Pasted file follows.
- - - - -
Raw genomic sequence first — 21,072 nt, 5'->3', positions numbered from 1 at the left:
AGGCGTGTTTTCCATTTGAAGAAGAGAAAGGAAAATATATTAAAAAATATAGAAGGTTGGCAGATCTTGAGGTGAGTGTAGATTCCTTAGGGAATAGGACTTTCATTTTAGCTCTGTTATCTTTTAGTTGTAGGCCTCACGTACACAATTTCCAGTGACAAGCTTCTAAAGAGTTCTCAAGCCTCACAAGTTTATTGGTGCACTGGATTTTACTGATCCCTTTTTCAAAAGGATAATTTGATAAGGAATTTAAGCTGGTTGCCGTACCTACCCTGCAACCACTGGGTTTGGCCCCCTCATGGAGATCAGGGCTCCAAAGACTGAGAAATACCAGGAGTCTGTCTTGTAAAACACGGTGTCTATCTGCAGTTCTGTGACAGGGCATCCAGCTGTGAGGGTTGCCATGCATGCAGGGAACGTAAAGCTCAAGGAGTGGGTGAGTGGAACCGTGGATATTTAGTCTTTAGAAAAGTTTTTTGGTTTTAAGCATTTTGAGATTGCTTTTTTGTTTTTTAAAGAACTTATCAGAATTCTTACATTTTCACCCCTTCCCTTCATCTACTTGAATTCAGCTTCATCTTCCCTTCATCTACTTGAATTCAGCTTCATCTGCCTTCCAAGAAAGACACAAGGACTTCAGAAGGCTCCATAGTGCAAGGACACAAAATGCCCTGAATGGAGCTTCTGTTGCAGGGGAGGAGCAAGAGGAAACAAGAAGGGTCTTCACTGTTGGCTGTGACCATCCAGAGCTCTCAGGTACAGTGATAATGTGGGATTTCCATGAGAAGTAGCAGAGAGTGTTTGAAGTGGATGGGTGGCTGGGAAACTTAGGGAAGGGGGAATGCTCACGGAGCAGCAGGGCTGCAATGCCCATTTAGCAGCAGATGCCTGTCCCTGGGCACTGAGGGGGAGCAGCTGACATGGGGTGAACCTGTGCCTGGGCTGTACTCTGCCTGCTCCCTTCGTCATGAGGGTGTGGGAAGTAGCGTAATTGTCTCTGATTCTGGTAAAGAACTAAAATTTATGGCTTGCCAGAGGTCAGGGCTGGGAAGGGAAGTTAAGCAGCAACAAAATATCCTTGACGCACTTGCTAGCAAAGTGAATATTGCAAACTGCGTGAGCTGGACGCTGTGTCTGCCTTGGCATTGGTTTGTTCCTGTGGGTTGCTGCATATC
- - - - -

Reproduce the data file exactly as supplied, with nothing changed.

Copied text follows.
Raw genomic sequence first — 21,072 nt, 5'->3', positions numbered from 1 at the left:
AGGCGTGTTTTCCATTTGAAGAAGAGAAAGGAAAATATATTAAAAAATATAGAAGGTTGGCAGATCTTGAGGTGAGTGTAGATTCCTTAGGGAATAGGACTTTCATTTTAGCTCTGTTATCTTTTAGTTGTAGGCCTCACGTACACAATTTCCAGTGACAAGCTTCTAAAGAGTTCTCAAGCCTCACAAGTTTATTGGTGCACTGGATTTTACTGATCCCTTTTTCAAAAGGATAATTTGATAAGGAATTTAAGCTGGTTGCCGTACCTACCCTGCAACCACTGGGTTTGGCCCCCTCATGGAGATCAGGGCTCCAAAGACTGAGAAATACCAGGAGTCTGTCTTGTAAAACACGGTGTCTATCTGCAGTTCTGTGACAGGGCATCCAGCTGTGAGGGTTGCCATGCATGCAGGGAACGTAAAGCTCAAGGAGTGGGTGAGTGGAACCGTGGATATTTAGTCTTTAGAAAAGTTTTTTGGTTTTAAGCATTTTGAGATTGCTTTTTTGTTTTTTAAAGAACTTATCAGAATTCTTACATTTTCACCCCTTCCCTTCATCTACTTGAATTCAGCTTCATCTTCCCTTCATCTACTTGAATTCAGCTTCATCTGCCTTCCAAGAAAGACACAAGGACTTCAGAAGGCTCCATAGTGCAAGGACACAAAATGCCCTGAATGGAGCTTCTGTTGCAGGGGAGGAGCAAGAGGAAACAAGAAGGGTCTTCACTGTTGGCTGTGACCATCCAGAGCTCTCAGGTACAGTGATAATGTGGGATTTCCATGAGAAGTAGCAGAGAGTGTTTGAAGTGGATGGGTGGCTGGGAAACTTAGGGAAGGGGGAATGCTCACGGAGCAGCAGGGCTGCAATGCCCATTTAGCAGCAGATGCCTGTCCCTGGGCACTGAGGGGGAGCAGCTGACATGGGGTGAACCTGTGCCTGGGCTGTACTCTGCCTGCTCCCTTCGTCATGAGGGTGTGGGAAGTAGCGTAATTGTCTCTGATTCTGGTAAAGAACTAAAATTTATGGCTTGCCAGAGGTCAGGGCTGGGAAGGGAAGTTAAGCAGCAACAAAATATCCTTGACGCACTTGCTAGCAAAGTGAATATTGCAAACTGCGTGAGCTGGACGCTGTGTCTGCCTTGGCATTGGTTTGTTCCTGTGGGTTGCTGCATATC